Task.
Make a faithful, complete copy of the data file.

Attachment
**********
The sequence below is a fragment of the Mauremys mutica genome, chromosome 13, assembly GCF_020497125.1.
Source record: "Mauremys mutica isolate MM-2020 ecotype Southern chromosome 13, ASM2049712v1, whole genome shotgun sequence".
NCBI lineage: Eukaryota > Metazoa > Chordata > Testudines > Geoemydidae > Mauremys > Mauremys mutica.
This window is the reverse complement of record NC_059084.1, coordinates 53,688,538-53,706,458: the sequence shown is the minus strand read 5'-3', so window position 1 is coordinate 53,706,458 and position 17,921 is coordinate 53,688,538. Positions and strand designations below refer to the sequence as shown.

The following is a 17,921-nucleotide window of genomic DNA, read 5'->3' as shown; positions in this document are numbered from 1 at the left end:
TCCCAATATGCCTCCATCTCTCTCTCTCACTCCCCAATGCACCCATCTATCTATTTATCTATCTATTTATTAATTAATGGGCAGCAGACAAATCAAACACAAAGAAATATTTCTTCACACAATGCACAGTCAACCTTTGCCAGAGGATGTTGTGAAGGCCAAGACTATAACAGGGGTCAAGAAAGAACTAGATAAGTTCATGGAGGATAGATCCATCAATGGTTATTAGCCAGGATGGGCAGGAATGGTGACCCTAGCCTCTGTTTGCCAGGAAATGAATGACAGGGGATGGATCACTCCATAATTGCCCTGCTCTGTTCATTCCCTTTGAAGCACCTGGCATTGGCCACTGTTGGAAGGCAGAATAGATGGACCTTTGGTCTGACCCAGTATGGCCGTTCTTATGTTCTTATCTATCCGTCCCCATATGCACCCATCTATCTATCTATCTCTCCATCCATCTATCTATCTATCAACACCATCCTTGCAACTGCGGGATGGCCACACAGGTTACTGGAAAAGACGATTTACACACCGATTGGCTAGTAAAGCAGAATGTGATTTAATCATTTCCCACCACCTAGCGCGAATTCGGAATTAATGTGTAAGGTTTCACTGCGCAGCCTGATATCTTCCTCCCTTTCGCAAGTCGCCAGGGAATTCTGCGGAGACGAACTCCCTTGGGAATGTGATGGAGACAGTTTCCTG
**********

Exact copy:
The sequence below is a fragment of the Mauremys mutica genome, chromosome 13, assembly GCF_020497125.1.
Source record: "Mauremys mutica isolate MM-2020 ecotype Southern chromosome 13, ASM2049712v1, whole genome shotgun sequence".
NCBI lineage: Eukaryota > Metazoa > Chordata > Testudines > Geoemydidae > Mauremys > Mauremys mutica.
This window is the reverse complement of record NC_059084.1, coordinates 53,688,538-53,706,458: the sequence shown is the minus strand read 5'-3', so window position 1 is coordinate 53,706,458 and position 17,921 is coordinate 53,688,538. Positions and strand designations below refer to the sequence as shown.

The following is a 17,921-nucleotide window of genomic DNA, read 5'->3' as shown; positions in this document are numbered from 1 at the left end:
TCCCAATATGCCTCCATCTCTCTCTCTCACTCCCCAATGCACCCATCTATCTATTTATCTATCTATTTATTAATTAATGGGCAGCAGACAAATCAAACACAAAGAAATATTTCTTCACACAATGCACAGTCAACCTTTGCCAGAGGATGTTGTGAAGGCCAAGACTATAACAGGGGTCAAGAAAGAACTAGATAAGTTCATGGAGGATAGATCCATCAATGGTTATTAGCCAGGATGGGCAGGAATGGTGACCCTAGCCTCTGTTTGCCAGGAAATGAATGACAGGGGATGGATCACTCCATAATTGCCCTGCTCTGTTCATTCCCTTTGAAGCACCTGGCATTGGCCACTGTTGGAAGGCAGAATAGATGGACCTTTGGTCTGACCCAGTATGGCCGTTCTTATGTTCTTATCTATCCGTCCCCATATGCACCCATCTATCTATCTATCTCTCCATCCATCTATCTATCTATCAACACCATCCTTGCAACTGCGGGATGGCCACACAGGTTACTGGAAAAGACGATTTACACACCGATTGGCTAGTAAAGCAGAATGTGATTTAATCATTTCCCACCACCTAGCGCGAATTCGGAATTAATGTGTAAGGTTTCACTGCGCAGCCTGATATCTTCCTCCCTTTCGCAAGTCGCCAGGGAATTCTGCGGAGACGAACTCCCTTGGGAATGTGATGGAGACAGTTTCCTG